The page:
Council doesn’t understand its cycle brief, says councillor

Westmeath County Council is fundamentally misunderstanding its brief to research plans for its stretch of the National Cycle Network, says Councillor Denis Leonard.

The Labour councillor says a recreational cycle route which would bring tourists to the town is completely different to the cross-country route which speed cyclists would use to get from Dublin to Galway.

Westmeath needs both, he said. And neither should involve the destruction of the old rail link between Athlone and Mullingar.

The council has €750,000 to complete the design and route selection between Maynooth and Shannon west and its preferred route at this early stage is to bring the National Cycle Network through Mullingar and Athlone.

The council says this route, along the Royal Canal would deliver “the maximum economic and tourist potential” for those towns, and the rail link could be reinstated later if Irish Rail see fit.

But Cllr Leonard believes the council has confused the brief.

He says putting cross-country cyclists past walkers, fishermen and families is dangerous and ill-conceived.

Already cross-country cyclists use the old N6 road and instead of putting speeding cyclists along the canal amenity, it should make the road route safe by creating a cycling route alongside.

These cyclists are sportsmen and women who like to travel long distances uninterrupted, and would prefer to travel from Dublin to Galway in a day or two, using the N6 anyway because it’s the most direct route, he said.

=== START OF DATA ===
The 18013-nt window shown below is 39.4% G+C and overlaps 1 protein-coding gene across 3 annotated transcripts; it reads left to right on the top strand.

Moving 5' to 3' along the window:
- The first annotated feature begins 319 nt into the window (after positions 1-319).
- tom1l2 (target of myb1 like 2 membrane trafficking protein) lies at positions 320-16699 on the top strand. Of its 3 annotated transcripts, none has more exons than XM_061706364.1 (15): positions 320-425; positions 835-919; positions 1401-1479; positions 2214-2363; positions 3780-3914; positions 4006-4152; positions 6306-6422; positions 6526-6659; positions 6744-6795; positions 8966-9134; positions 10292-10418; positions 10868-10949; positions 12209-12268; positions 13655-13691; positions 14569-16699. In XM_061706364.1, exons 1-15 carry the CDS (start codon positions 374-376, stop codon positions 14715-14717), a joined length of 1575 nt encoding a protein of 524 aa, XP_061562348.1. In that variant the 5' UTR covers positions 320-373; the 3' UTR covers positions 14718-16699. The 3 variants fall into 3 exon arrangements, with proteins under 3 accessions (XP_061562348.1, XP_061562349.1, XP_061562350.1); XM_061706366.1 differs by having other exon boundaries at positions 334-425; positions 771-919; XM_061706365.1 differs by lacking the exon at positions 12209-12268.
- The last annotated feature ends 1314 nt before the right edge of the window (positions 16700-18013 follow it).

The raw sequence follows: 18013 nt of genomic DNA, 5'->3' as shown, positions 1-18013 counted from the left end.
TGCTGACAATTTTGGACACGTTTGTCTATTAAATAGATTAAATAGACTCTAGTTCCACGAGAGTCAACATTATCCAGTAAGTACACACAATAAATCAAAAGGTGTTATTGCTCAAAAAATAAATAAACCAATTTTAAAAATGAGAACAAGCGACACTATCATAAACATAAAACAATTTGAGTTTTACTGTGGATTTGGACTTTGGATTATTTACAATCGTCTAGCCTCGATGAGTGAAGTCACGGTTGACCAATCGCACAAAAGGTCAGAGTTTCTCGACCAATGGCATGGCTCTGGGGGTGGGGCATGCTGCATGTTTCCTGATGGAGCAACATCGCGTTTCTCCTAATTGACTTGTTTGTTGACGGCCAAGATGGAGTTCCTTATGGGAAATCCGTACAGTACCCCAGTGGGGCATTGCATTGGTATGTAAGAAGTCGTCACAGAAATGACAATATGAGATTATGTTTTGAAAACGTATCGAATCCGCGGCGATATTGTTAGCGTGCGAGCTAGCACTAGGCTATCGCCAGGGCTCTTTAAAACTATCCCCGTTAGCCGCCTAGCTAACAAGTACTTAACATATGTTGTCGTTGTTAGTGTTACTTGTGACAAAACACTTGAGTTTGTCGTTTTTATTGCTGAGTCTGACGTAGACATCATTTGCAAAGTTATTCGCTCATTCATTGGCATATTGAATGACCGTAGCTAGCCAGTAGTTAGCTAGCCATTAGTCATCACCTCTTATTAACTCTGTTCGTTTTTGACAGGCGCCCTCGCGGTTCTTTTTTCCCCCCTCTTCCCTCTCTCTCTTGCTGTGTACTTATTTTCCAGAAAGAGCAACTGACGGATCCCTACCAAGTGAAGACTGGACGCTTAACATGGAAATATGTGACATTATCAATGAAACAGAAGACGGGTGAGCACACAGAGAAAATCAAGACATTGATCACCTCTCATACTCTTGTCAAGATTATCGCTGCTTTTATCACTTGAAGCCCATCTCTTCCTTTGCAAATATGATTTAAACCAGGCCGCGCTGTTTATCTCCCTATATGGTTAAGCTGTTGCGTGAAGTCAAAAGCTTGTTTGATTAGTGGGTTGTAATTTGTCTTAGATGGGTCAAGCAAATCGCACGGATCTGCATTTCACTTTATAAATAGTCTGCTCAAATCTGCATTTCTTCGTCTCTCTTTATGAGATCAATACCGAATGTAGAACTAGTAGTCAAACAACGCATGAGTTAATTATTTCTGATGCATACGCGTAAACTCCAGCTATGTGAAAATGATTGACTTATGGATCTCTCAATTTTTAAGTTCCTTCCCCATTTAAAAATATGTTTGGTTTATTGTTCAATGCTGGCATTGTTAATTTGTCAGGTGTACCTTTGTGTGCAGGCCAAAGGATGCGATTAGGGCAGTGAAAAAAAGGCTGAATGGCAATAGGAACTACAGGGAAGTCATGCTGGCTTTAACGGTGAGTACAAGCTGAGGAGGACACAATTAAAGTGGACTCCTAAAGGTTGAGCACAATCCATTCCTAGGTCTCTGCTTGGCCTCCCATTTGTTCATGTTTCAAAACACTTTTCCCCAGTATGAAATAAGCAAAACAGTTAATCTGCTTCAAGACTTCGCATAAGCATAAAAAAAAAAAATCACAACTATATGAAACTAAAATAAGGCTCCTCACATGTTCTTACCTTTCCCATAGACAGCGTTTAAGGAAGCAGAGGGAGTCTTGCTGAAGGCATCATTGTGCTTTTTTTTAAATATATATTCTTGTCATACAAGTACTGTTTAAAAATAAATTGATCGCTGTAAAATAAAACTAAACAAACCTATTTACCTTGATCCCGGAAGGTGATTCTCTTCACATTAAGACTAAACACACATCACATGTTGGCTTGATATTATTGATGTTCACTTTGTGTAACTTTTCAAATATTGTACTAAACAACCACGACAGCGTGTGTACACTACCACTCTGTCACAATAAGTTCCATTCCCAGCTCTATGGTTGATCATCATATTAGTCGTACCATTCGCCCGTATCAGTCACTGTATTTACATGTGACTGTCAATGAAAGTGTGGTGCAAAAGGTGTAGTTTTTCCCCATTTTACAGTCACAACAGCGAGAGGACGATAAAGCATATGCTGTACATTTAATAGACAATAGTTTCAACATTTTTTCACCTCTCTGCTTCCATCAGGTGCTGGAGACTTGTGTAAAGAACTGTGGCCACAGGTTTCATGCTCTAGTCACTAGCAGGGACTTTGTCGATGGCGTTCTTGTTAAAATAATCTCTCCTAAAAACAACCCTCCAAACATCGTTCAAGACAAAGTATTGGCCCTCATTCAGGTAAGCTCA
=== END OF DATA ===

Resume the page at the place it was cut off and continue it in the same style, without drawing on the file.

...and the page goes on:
He believes it’s better for everyone if Mullingar is a hub for recreational cyclists who might stay in the town, rent a bike, and travel the different recreational routes over a couple of days.

Because the canal and the old N6 routes can link up, it’s the best of both worlds because Westmeath needs to cater for recreational and sports cyclists, he said.

He is also dead set against the removal of the rail link, comparing it to locations where canals were cemented in, and saying it will never be reinstated if it’s changed to a cycle lane.

At the recent Mullingar area meeting, Cllr Leonard along with councillors Glynn, Davitt, and Dollard expressed concern that the council hasn’t engaged in public consultation yet.

Cllr Glynn said the railway must be revitalised, but Mullingar director of services David Hogan said the likelihood in his lifetime is slim.

But councillors will sign off on the final plan, he said.

Speaking afterwards he said the process is democratic but was vague about whether the council is considering a selection of routes.

Mullingar has been a cycle hub since it received the designation from Fáilte Ireland in 2007 and hundreds of thousands of euros have been spent in developing routes, with 117 km of signed cycling routes on three loops around the town.

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